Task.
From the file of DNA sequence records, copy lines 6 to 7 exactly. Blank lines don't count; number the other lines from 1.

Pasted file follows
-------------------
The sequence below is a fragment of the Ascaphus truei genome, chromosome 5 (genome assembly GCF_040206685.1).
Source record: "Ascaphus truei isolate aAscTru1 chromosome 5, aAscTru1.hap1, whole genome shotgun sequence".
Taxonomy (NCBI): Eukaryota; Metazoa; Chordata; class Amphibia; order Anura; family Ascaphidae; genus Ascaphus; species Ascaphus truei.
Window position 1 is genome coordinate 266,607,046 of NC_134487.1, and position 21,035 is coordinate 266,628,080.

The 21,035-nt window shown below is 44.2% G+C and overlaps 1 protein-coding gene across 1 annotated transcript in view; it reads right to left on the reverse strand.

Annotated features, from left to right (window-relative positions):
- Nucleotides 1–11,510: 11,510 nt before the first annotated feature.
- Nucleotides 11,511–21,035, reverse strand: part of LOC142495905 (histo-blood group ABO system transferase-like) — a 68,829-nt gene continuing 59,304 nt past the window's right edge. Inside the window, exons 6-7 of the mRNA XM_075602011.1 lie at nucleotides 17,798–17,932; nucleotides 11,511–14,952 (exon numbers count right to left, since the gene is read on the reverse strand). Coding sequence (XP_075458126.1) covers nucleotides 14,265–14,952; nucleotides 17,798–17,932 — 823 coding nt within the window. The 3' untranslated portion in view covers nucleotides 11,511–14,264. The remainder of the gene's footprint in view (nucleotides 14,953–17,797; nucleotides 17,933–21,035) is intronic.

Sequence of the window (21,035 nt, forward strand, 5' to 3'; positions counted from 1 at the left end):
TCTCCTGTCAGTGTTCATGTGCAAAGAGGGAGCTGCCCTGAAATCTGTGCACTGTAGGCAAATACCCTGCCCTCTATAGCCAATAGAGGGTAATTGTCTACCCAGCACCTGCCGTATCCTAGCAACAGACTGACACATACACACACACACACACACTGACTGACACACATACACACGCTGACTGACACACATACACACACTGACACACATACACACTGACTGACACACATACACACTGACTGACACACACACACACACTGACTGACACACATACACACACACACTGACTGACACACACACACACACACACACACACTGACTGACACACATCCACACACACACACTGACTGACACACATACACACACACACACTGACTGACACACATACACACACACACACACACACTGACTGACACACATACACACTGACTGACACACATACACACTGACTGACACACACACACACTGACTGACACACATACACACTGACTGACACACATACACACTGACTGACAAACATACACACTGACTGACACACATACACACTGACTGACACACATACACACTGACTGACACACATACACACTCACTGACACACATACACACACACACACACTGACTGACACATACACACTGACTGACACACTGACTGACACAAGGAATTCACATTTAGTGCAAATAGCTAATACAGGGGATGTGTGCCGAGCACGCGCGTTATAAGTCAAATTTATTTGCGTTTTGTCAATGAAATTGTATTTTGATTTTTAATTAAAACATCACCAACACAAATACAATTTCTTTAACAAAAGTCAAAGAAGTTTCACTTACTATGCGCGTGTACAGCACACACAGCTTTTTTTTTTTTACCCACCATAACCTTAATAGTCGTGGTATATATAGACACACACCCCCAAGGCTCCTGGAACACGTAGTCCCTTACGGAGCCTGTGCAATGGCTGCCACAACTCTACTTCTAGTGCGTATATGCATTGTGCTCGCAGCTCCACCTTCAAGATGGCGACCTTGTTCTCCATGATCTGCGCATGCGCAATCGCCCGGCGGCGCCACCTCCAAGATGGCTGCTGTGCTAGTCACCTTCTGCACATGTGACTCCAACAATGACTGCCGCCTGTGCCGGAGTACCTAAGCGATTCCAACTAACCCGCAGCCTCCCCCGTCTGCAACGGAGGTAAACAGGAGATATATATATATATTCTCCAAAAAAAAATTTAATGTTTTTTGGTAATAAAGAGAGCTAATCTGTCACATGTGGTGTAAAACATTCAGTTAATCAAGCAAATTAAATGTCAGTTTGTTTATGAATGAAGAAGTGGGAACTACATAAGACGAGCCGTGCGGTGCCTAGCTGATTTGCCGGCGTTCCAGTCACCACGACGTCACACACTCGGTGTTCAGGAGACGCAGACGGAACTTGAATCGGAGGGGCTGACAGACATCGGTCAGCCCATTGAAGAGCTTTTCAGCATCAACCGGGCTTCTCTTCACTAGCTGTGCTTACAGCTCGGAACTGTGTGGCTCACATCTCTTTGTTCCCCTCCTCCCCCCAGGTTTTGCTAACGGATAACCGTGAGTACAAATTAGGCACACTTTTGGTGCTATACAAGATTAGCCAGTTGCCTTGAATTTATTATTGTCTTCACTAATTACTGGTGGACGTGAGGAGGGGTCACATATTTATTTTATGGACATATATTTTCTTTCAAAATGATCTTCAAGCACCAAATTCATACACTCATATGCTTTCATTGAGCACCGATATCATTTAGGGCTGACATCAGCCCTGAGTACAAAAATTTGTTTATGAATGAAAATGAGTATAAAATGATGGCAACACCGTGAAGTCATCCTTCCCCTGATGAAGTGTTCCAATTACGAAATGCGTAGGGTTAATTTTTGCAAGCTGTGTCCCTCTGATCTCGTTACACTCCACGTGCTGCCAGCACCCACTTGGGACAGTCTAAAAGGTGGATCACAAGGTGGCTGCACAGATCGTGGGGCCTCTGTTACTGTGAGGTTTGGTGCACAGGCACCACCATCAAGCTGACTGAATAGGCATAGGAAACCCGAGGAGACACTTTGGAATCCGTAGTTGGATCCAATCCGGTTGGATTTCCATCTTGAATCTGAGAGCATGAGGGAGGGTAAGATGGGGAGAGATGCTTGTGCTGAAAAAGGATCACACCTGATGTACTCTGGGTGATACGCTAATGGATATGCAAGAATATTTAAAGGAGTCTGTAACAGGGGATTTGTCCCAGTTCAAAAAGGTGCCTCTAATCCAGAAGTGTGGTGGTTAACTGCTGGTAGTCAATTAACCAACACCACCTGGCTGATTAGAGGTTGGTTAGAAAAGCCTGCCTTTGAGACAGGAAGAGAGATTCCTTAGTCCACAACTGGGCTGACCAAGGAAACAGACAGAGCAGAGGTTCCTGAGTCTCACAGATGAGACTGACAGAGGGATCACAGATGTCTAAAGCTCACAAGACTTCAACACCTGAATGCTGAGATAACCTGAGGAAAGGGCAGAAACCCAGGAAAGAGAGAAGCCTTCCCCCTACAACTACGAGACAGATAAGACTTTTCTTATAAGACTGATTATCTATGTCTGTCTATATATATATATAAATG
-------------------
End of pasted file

Annotated features, from left to right (window-relative positions):
- Nucleotides 1–11,510: 11,510 nt before the first annotated feature.